1975 was a momentous year in the history of the Comrades Marathon. Apart from this year marking the Golden Jubilee, the 50th running of this world classic long distance race, it was also noteworthy for the introduction of a number of innovations and indeed a substantial character change in the race.

For the first time in its long history the event was officially opened this year to runners of all race groups and to women competitors. Prior to 1975 Natal and South African Athletic Association rules prohibited women competing with men, juniors with seniors and except with government approval, blacks competing with whites. One of the obstacles to opening the race to all runners had been of one of purely organisational consideration and that was the possibility of a huge increase in the number of competitors to unmanageable proportions. The organizers, then the athletic club Collegians Harriers, were mindful of the need to transform the Comrades into a truly international event, attracting runners from all over the world, but were also anxious not to eliminate the real spirit and true meaning of the race and led committee spokesman, Bert Bendzulla to comment This spirit is not to be found among the champions, but among the many hundreds of ordinary people who run not to win, but just to complete, in the allotted time, one of the worlds toughest challenges.

1975 also saw the introduction of a field limit of 1 500 runners (since abandoned) and the necessity for runners to prove qualifying times. Thus it was that after computerised pruning of 1 686 entrants to the required 1 500 there were 18 non-white runners and two women and the fear of a huge influx of runners did not materialise. These two groups of disadvantaged runners are as much pioneers and heroes of the Comrades Marathon as those whose exploits have been sung and documented though the history of the race and their perseverance and courage in competing without any official recognition is deserving of recognition.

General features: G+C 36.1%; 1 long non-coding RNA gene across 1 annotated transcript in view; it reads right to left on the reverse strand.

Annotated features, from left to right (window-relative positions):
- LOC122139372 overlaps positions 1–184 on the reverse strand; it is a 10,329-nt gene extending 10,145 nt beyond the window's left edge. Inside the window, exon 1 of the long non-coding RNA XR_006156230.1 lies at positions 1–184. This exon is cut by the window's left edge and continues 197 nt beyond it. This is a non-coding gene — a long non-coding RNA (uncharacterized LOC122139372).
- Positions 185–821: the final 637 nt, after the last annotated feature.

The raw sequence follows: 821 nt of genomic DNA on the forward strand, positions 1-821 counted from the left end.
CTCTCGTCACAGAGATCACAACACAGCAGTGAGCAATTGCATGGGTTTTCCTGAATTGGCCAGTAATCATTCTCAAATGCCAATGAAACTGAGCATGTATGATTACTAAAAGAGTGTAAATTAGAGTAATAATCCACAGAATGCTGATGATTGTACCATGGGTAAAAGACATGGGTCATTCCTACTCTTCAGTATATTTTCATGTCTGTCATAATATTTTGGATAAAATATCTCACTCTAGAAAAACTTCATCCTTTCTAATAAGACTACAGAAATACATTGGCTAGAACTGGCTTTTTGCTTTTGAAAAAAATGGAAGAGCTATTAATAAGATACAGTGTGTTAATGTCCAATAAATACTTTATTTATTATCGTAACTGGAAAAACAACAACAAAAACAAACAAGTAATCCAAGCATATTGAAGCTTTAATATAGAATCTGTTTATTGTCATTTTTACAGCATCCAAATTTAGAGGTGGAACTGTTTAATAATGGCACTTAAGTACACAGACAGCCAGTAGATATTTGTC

The first unofficial black runner to run the Comrades Marathon was one Robert Mtshali, who ran in 1935 completing the race in the creditable time of 9 hr 30 min. Councillor V.L.Shearer gave him a small presentation. Others were to follow, but not for many years. Just prior to World War 2 a separate event known as the Suncrush Marathon, was organised exclusively for black runners, but the allure was still to run the Comrades Marathon.

The first black runner to win an official Comrades Marathon medal was Vincent Rakabaele, who in 1975 finished in 20th position in a time of 6 hr 27 min. He ran again in 1976 and 1975 finishing 4th and 8th and sparking speculation as to whether he would be the first black winner of the race, but this was not to be.

It was Sam Tshabalala who ran into the history books in 1989 when he won the down run in a time of 5 hr 35min 51 sec. This time would have secured him further wins in subsequent years, but this was sadly not to be. Sam was seriously injured in a motor accident in 1991. After the most remarkable and courageous fight-back Sam returned to again attempt Comrades in 1992, when he finished in the excellent time of 6 hr 23 min to secure a silver medal. He has continued running, achieving another 3 silver medals and is always greeted with a rousing welcome at the finish. In March of 1998 Sam was awarded the prestigious Platinum Medal by the Comrades Marathon Association in recognition of his contribution to the Comrades Marathon.

Another black winner was to follow in 1992 when Jetman Msutu was declared the winner after he had finished second to Charl Mattheus who was unfortunately disqualified.